Audiobooks are supposed to be the big thing these days. I’m looking into this, but I want more than just a simple audiobook. All audiobooks have a single narrative voice, this voice will speak the narration and speak all the different characters. I want to do an audiobook where each character has a different voice.
Hiring one person to narrate a standard novel is not cheap.
For Girl Electric I must have a young female voice, to reflect Adara Banks.
For Orzel, it must be an English-speaking male, but with a Polish accent.
If I can find the correct 2 voices, then I could have 2 audiobooks.
BUT – what can I do if I want multiple voices for different characters?
What I would like, is to animate my audio novel with a voice for each character, male/female, young/adult. This is available now with current online AI systems.
In part – and I do stress in part – I have found this capability in the AI voice-over systems that are available. I can select an AI persona and provide a script for that AI to speak.
For instance, I have tested the narrative parts of my work using various AI voices, and that seems to work really well. That’s just the narrative part.
On the other hand, transcribing written dialog into automated AI spoken dialog has proven to be disappointing at best. I have access to online tools that claim to do dialog well. They even have the ability to highlight words, phrases, or whole lines of text and apply a given emotion. Yes, I have seen this work, but I have not managed to get it working in a practical way. It always sounds kind of bland and unconvincing.
You see, a human narrator is best. I can tell them: “You need to cry more when you speak that part.” Whereas a sadness scale of 1-10 may not suffice on the AI crying part.
But I am still working on the AI possibilities. The AI is affordable, but the human version, although expensive, is MUCH more applicable. I just need a bunch of affordable voice actors. If I want multiple (human) voices for each character, then I have to pay for each one. If I were to pursue this approach, I doubt I would make any money.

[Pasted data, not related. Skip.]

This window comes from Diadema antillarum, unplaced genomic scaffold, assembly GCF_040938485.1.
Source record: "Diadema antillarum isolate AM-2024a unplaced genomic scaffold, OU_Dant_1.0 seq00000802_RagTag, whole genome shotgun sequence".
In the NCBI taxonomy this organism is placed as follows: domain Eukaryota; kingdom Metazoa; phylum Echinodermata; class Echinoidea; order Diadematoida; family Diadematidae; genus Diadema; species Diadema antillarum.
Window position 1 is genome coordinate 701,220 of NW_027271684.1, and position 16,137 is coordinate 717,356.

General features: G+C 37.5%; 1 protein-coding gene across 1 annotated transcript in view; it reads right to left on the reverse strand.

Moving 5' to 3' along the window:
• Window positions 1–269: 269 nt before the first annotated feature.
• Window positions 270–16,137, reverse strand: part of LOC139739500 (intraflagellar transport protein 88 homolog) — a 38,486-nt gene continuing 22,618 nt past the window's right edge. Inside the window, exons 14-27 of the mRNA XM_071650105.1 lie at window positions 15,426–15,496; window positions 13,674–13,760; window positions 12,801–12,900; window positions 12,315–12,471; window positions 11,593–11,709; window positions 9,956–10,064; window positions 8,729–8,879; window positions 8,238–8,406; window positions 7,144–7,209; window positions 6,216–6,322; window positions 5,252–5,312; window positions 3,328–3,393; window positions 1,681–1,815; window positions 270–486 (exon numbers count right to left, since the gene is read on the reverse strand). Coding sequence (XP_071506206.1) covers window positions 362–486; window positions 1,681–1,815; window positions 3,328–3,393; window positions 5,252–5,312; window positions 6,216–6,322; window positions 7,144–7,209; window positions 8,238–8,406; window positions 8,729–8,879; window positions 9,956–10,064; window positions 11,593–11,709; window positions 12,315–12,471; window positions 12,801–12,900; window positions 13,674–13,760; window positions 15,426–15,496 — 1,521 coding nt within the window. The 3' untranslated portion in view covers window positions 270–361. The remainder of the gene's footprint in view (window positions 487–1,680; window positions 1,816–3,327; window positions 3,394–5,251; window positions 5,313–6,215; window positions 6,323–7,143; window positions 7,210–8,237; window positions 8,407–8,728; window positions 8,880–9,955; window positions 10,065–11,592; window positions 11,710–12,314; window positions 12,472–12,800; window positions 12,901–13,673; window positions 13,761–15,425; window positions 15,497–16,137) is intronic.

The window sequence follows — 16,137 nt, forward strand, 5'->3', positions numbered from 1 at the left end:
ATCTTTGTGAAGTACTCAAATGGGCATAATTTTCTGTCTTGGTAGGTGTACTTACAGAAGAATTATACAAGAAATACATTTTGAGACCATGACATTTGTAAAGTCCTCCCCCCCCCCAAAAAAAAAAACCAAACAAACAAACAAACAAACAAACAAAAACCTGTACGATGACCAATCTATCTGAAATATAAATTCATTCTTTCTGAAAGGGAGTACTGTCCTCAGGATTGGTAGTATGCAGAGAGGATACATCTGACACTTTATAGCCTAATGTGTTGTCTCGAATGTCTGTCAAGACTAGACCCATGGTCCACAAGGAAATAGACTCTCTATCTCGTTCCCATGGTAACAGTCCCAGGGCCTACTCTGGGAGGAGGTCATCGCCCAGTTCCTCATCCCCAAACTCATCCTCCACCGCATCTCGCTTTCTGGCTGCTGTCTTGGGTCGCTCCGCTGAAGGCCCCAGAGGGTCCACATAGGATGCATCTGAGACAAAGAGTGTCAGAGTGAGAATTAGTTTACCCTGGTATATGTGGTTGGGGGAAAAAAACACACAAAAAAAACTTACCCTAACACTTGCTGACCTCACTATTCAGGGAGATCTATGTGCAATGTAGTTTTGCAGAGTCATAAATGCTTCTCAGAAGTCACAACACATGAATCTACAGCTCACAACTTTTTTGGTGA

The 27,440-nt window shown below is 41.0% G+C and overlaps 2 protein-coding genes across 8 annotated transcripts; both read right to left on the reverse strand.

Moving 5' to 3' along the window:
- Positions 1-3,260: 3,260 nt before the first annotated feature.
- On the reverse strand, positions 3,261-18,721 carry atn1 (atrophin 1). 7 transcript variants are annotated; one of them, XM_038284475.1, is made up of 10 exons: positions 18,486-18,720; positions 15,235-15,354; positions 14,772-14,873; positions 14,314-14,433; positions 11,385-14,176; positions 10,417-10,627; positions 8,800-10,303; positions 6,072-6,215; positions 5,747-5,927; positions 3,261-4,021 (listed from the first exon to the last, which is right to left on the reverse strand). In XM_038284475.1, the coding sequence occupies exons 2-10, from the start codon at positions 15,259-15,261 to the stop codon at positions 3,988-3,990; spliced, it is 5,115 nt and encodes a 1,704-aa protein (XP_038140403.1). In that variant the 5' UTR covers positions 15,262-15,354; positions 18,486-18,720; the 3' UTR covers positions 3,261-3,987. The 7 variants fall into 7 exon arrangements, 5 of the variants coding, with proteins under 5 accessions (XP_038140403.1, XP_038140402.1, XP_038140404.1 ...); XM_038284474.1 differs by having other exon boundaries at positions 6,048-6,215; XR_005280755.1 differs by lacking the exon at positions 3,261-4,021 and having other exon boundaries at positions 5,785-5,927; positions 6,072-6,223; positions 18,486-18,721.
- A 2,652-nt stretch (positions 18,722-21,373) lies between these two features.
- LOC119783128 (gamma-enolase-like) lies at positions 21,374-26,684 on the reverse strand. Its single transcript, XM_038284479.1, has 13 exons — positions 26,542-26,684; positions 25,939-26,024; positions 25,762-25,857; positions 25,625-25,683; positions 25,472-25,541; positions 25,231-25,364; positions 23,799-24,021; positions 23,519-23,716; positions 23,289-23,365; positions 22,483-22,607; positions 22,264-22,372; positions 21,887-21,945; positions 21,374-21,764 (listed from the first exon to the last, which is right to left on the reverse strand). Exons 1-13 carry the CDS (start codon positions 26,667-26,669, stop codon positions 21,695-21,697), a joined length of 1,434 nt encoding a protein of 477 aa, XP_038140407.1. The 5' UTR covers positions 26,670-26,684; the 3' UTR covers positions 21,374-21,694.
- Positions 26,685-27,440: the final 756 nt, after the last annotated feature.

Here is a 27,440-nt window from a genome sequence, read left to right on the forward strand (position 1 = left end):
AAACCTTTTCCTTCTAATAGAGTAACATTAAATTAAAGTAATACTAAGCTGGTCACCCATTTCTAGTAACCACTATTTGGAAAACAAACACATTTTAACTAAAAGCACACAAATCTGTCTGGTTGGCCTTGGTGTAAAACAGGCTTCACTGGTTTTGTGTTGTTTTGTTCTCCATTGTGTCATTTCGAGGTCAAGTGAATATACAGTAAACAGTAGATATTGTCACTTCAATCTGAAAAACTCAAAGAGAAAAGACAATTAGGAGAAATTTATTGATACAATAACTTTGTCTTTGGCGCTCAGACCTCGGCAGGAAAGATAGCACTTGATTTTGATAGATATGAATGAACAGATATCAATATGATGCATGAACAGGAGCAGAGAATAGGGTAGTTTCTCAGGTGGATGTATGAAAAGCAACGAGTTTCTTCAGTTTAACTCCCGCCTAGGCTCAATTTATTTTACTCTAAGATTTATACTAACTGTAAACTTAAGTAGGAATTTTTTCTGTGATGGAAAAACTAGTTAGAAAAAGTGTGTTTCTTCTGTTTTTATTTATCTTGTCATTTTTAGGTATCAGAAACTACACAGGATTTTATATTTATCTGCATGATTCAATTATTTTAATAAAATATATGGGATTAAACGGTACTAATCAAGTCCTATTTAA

Multiple voices sound like a radio program or an online play. This is something I want to pursue, not radio plays as such, but a full in-depth, multi-character, audiobook, with a separate voice for each character. This is seriously on my scope! How it comes to reality, I’m not sure yet.
You first heard it here!
Any volunteers for voiceovers?
In addition to AI voices, I have also been experimenting with AI avatars. The YouTube link below is my first dabble in this technology. This is an example of Girl Electric. Yes, I know this is cheesy at best, but we must learn how to crawl before we can even walk.
Running comes later, but someday I dream we can all fly!
As always – keep learning, stay afloat, and play nicely with everyone else.
In September 2021, I spent 4 weeks in Europe, visiting my family and ancestral home. This was shared with time, between Poland and England.
Needless to say, it’s great to be with family, wherever we are. But I also used some of this time in Poland, to research my novel; ORP Orzel – the Spirit of Poland.
I don’t want to bore you with the technical issues of writing an historical novel, instead I want to share with you a little gem I came across while in England.
Maybe I should start with the pub crawl. This isn’t the gem I came across, because I know there are great pubs with great beer, but a pub crawl along the river Thames drinking British beer is something to rave about.
In case you didn’t know, British beer is the best in the world. You may have different opinions about this, and you may send me relevant comments. I just want you to know that there is no way on this side of creation that you will change my mind.
Anyway, I digress, so back to the little gem I discovered.
As well as pub crawls, I was also dragged, kicking, and screaming on shopping trips. There was one shopping trip that I found to be enjoyable.
If you’re in London, and you’re inclined to do some shopping, you probably want to spend time on Oxford St., Knightsbridge, or Mayfair. I say forget those tourist traps and check out a place called Canary wharf.
Canary Wharf is a modern development in the East London docklands, known as the Isle of Dogs.
I know, if it was Paris, they would have a more romantic name like: Île Saint-Louis, Île de la Cité, The Latin Quarter, or Saint-Martin.
Get over it ok? It’s an English thing, Isle of Dogs, in the East end of London – Canary Wharf is the best you can say.
It has been developed as a financial center based around Canada Tower, which used to be the highest skyscraper in London. It is now dwarfed by much grander towers, and is surrounded by shopping malls, boutiques, and very expensive accommodations.